KEEPING SCORE: Japan's benchmark Nikkei 225 lost 0.4 percent to 19,312.07 and South Korea's Kospi dipped 0.1 percent to 2,104.70. Hong Kong's Hang Seng shed 0.5 percent to 24,088.57 and the Shanghai Composite index in mainland China retreated 0.3 percent to 3,251.95. Australia's S&P/ASX 200 declined 0.3 percent to 5,790.60.

RATE HORIZON: At their meeting last month, Federal Reserve officials discussed the need to raise a key interest rate again \"fairly soon,\" especially if the world's No. 1 economy maintains its strength, according to the minutes. Most economists had been expecting a rate hike no earlier than June, but the discussion raises the possibility it could come as soon as March. Investors were waiting for policymakers to follow up their talk with concrete action, but that also hinges on more details from U.S. President Donald Trump's administration on his economy-boosting plans. Ultralow interest rates have fueled a multiyear global stock rally and the prospect of higher U.S. interest rates has lifted the dollar and made the U.S. still more attractive than other markets for investors.

TRADER TALK: The minutes \"revealed a consensus among Fed members to raise rates, but the minutes offered up little more than studiously ambiguous double talk by suggesting a rate hike would be delivered 'fairly soon',\" said Stephen Innes, senior trader at OANDA. \"Short-term dollar speculators were hoping the Feds would produce a more meaningful time frame\" while Fed chief Janet Yellen was \"awaiting clarity regarding the yet-to-be implemented Trump policies,\" he said.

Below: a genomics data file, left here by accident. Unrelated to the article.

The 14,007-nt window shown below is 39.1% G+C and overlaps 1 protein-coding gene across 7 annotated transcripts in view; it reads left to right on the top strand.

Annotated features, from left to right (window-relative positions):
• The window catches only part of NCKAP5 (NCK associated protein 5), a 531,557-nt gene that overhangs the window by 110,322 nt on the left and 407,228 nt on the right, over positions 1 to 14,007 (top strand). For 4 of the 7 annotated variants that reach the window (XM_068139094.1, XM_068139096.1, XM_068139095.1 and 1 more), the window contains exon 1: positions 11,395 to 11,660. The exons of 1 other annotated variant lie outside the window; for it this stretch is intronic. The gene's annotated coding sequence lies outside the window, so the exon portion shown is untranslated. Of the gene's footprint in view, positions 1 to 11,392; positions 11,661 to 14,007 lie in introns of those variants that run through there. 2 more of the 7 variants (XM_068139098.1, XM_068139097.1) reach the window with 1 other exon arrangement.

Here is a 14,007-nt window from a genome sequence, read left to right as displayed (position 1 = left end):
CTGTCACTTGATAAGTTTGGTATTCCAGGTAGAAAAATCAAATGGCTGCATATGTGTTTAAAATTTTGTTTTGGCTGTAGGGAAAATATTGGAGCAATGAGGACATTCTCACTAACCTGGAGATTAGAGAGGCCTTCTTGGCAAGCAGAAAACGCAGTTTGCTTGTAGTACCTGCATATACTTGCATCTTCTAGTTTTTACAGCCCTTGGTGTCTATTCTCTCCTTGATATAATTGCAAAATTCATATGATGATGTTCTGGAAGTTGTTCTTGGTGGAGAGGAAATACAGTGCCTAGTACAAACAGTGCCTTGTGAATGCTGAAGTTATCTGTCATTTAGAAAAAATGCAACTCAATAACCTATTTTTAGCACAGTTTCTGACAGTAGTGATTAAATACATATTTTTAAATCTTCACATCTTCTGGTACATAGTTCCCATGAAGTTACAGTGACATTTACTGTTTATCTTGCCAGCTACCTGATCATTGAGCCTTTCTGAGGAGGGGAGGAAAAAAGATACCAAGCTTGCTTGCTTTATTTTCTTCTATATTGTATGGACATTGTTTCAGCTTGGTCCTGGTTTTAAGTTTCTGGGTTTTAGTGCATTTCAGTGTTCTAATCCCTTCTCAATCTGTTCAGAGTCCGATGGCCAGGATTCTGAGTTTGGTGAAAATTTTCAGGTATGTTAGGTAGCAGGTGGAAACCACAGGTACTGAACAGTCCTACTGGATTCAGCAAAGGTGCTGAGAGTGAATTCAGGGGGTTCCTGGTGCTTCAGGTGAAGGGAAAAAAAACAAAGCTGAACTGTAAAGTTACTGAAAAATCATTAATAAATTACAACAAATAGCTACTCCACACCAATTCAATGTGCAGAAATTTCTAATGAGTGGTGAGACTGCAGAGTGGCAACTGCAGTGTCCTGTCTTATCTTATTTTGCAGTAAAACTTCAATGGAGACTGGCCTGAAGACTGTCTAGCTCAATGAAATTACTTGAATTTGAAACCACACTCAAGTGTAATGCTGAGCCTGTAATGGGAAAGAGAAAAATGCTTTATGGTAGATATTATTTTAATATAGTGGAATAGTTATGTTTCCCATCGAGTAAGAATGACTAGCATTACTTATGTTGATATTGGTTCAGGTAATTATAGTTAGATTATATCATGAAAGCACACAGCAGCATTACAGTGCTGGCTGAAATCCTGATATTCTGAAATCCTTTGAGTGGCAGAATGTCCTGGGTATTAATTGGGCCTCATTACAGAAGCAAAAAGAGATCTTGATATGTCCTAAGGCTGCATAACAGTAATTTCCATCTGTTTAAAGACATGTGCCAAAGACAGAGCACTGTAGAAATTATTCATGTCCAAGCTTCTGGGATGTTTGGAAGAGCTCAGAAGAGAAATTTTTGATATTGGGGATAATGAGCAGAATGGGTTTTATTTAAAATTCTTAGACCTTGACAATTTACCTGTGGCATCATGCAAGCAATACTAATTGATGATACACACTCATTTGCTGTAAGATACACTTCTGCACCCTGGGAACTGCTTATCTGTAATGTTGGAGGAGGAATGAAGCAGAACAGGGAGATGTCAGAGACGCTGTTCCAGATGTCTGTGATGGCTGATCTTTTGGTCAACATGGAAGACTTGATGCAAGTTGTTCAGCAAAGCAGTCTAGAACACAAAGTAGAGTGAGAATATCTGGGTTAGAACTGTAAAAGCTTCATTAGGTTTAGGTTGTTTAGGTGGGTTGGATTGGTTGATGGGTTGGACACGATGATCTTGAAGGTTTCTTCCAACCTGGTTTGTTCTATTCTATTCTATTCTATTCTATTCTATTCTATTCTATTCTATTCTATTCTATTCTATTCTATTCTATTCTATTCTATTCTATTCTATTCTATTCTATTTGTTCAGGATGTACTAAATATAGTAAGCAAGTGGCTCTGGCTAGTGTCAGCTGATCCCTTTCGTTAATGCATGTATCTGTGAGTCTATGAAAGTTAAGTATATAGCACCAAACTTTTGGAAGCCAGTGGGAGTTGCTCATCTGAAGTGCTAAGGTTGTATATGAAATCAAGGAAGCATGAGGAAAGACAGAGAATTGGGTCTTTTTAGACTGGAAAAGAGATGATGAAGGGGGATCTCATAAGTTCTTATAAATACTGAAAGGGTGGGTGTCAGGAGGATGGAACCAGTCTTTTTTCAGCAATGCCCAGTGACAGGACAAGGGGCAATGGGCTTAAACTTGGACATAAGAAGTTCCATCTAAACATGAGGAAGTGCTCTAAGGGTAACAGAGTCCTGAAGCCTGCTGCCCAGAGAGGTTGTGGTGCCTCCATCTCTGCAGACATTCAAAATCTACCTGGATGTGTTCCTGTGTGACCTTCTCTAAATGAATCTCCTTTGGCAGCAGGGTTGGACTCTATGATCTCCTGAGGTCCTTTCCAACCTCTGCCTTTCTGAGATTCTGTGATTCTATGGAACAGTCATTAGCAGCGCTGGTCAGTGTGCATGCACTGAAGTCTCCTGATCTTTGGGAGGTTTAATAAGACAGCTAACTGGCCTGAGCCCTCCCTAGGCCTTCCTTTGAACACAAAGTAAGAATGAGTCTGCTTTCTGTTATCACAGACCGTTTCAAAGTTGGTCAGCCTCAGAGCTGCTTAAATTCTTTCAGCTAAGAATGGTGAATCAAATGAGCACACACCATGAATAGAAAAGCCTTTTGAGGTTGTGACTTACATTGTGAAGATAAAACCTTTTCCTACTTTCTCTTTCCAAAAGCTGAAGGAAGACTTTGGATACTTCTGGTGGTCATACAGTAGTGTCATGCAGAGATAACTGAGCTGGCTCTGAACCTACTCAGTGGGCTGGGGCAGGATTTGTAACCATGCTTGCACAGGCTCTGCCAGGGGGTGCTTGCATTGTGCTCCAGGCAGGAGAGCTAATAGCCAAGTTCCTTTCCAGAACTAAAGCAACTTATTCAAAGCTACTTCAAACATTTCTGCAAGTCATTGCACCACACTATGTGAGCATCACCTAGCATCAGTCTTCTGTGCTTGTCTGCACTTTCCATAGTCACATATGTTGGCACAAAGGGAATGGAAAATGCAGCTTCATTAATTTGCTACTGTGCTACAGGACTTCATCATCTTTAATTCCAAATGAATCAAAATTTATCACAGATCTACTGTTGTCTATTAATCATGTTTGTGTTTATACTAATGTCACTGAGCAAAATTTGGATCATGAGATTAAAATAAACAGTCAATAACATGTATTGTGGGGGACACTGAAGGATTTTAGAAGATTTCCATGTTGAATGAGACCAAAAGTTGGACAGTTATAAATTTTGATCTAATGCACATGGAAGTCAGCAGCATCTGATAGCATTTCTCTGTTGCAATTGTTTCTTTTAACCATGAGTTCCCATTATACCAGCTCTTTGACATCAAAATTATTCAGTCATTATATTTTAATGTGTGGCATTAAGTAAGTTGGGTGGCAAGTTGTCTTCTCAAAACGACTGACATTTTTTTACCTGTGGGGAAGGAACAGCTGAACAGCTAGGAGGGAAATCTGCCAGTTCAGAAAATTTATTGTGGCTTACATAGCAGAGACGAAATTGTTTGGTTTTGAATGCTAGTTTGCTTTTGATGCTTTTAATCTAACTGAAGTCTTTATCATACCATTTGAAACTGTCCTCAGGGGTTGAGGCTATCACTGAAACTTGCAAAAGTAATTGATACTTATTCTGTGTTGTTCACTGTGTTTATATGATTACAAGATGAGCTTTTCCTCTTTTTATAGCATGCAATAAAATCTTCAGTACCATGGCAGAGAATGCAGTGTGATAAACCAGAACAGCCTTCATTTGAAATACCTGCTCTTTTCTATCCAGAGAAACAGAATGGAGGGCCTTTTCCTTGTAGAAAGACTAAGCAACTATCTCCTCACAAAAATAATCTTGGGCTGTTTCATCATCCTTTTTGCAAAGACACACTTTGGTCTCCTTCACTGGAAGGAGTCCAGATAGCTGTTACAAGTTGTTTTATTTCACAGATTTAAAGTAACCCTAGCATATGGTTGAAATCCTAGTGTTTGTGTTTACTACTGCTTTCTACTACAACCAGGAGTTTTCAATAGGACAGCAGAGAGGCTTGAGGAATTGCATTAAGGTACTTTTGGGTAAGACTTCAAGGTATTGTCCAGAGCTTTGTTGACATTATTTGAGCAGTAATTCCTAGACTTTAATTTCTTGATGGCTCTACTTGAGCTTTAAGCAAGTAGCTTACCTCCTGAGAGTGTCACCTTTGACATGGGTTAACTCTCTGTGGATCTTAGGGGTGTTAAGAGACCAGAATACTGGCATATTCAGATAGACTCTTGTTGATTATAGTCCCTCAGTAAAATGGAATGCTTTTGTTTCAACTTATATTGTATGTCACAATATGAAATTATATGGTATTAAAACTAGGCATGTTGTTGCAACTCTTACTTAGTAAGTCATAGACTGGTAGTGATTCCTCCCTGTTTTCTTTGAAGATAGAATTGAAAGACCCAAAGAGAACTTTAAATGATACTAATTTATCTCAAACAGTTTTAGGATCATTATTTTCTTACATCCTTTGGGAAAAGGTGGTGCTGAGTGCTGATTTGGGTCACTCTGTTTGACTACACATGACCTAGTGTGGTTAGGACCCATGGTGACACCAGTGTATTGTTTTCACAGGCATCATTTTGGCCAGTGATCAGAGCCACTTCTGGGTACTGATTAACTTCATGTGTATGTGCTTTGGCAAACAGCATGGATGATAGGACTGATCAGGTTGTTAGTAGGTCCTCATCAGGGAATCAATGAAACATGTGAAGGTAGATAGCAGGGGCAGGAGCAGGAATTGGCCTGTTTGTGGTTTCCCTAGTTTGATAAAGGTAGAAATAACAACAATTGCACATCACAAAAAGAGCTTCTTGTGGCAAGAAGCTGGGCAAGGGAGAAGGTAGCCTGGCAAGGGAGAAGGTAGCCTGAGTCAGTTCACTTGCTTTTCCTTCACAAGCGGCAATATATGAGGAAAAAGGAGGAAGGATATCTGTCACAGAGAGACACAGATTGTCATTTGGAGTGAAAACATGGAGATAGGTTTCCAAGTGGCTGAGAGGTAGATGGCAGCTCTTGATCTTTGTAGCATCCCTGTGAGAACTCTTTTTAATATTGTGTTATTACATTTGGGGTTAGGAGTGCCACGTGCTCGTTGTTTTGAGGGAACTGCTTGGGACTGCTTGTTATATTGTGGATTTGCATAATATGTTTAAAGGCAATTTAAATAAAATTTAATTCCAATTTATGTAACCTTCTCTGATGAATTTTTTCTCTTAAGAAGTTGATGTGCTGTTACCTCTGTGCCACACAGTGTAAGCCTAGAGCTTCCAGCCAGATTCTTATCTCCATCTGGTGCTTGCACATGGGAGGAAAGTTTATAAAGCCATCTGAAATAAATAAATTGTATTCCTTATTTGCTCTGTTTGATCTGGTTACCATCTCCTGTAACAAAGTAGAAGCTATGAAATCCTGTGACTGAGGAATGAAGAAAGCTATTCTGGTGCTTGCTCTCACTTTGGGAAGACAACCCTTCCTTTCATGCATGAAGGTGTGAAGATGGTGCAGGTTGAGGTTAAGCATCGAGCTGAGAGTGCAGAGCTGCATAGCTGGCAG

WALL STREET: The Dow Jones industrial average rose 0.2 percent to 20,775.60. The Standard & Poor's 500 index lost 0.1 percent to 2,362.82. The Nasdaq composite shed 0.1 percent to 5,860.63. The Russell 2000 index of small-company stocks slid 6.49 points, or 0.5 percent, to 1,403.86.

CURRENCIES: The dollar slipped to 113.26 yen from 113.37 yen in late trading Wednesday. The euro rose to $1.0554 from $1.0546.

ENERGY: Benchmark U.S. crude oil futures rebounded, rising 45 cents to $54.04 a barrel in electronic trading on the New York Mercantile Exchange. The contract lost 74 cents, or 1.4 percent, to settle at $53.59 a barrel on Wednesday. Brent crude, the standard for pricing international oils, rose 44 cents to $56.48 a barrel in London.